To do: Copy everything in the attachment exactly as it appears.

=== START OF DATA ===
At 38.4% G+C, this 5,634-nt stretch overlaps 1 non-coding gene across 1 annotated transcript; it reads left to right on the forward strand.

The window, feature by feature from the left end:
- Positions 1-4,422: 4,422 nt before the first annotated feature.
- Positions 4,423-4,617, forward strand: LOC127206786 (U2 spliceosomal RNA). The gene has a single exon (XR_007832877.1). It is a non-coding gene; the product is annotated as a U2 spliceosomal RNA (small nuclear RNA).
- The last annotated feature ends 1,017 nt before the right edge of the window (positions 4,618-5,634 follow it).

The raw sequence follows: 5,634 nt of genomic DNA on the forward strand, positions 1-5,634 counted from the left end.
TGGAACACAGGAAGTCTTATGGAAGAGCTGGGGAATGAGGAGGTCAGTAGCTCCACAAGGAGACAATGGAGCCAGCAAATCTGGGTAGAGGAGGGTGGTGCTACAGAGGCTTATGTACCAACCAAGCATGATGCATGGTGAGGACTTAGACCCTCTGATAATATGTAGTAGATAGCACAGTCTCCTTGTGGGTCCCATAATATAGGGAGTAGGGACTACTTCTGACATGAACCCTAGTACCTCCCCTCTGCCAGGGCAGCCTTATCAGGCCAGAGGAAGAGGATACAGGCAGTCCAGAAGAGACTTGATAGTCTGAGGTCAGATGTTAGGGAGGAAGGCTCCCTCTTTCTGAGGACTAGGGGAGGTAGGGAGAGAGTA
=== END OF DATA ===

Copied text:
At 38.4% G+C, this 5,634-nt stretch overlaps 1 non-coding gene across 1 annotated transcript; it reads left to right on the forward strand.

The window, feature by feature from the left end:
- Positions 1-4,422: 4,422 nt before the first annotated feature.
- Positions 4,423-4,617, forward strand: LOC127206786 (U2 spliceosomal RNA). The gene has a single exon (XR_007832877.1). It is a non-coding gene; the product is annotated as a U2 spliceosomal RNA (small nuclear RNA).
- The last annotated feature ends 1,017 nt before the right edge of the window (positions 4,618-5,634 follow it).

The raw sequence follows: 5,634 nt of genomic DNA on the forward strand, positions 1-5,634 counted from the left end.
TGGAACACAGGAAGTCTTATGGAAGAGCTGGGGAATGAGGAGGTCAGTAGCTCCACAAGGAGACAATGGAGCCAGCAAATCTGGGTAGAGGAGGGTGGTGCTACAGAGGCTTATGTACCAACCAAGCATGATGCATGGTGAGGACTTAGACCCTCTGATAATATGTAGTAGATAGCACAGTCTCCTTGTGGGTCCCATAATATAGGGAGTAGGGACTACTTCTGACATGAACCCTAGTACCTCCCCTCTGCCAGGGCAGCCTTATCAGGCCAGAGGAAGAGGATACAGGCAGTCCAGAAGAGACTTGATAGTCTGAGGTCAGATGTTAGGGAGGAAGGCTCCCTCTTTCTGAGGACTAGGGGAGGTAGGGAGAGAGTA